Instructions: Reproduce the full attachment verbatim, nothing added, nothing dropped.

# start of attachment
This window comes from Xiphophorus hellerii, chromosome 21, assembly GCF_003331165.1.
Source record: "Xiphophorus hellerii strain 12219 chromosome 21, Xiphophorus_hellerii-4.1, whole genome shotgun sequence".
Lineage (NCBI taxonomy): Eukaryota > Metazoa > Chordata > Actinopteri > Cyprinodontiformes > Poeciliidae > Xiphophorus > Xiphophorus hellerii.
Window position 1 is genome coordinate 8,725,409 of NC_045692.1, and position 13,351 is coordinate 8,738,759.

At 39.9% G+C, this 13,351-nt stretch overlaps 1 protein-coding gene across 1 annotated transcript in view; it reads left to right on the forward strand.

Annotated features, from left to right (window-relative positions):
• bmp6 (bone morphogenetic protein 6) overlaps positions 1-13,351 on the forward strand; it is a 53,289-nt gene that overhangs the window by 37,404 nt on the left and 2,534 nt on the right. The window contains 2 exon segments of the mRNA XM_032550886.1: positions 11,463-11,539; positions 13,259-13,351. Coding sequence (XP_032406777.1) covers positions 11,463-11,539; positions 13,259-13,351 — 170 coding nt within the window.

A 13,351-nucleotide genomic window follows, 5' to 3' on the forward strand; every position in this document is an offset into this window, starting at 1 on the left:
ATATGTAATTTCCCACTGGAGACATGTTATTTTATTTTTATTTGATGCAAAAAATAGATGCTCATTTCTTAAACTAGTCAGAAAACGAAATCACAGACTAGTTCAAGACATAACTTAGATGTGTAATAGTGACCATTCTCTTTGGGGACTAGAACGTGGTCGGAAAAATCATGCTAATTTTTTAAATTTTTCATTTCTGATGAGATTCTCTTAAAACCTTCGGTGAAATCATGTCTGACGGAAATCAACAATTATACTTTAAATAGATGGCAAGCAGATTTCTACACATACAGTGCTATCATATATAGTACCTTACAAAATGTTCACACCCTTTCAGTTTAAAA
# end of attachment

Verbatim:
This window comes from Xiphophorus hellerii, chromosome 21, assembly GCF_003331165.1.
Source record: "Xiphophorus hellerii strain 12219 chromosome 21, Xiphophorus_hellerii-4.1, whole genome shotgun sequence".
Lineage (NCBI taxonomy): Eukaryota > Metazoa > Chordata > Actinopteri > Cyprinodontiformes > Poeciliidae > Xiphophorus > Xiphophorus hellerii.
Window position 1 is genome coordinate 8,725,409 of NC_045692.1, and position 13,351 is coordinate 8,738,759.

At 39.9% G+C, this 13,351-nt stretch overlaps 1 protein-coding gene across 1 annotated transcript in view; it reads left to right on the forward strand.

Annotated features, from left to right (window-relative positions):
• bmp6 (bone morphogenetic protein 6) overlaps positions 1-13,351 on the forward strand; it is a 53,289-nt gene that overhangs the window by 37,404 nt on the left and 2,534 nt on the right. The window contains 2 exon segments of the mRNA XM_032550886.1: positions 11,463-11,539; positions 13,259-13,351. Coding sequence (XP_032406777.1) covers positions 11,463-11,539; positions 13,259-13,351 — 170 coding nt within the window.

A 13,351-nucleotide genomic window follows, 5' to 3' on the forward strand; every position in this document is an offset into this window, starting at 1 on the left:
ATATGTAATTTCCCACTGGAGACATGTTATTTTATTTTTATTTGATGCAAAAAATAGATGCTCATTTCTTAAACTAGTCAGAAAACGAAATCACAGACTAGTTCAAGACATAACTTAGATGTGTAATAGTGACCATTCTCTTTGGGGACTAGAACGTGGTCGGAAAAATCATGCTAATTTTTTAAATTTTTCATTTCTGATGAGATTCTCTTAAAACCTTCGGTGAAATCATGTCTGACGGAAATCAACAATTATACTTTAAATAGATGGCAAGCAGATTTCTACACATACAGTGCTATCATATATAGTACCTTACAAAATGTTCACACCCTTTCAGTTTAAAA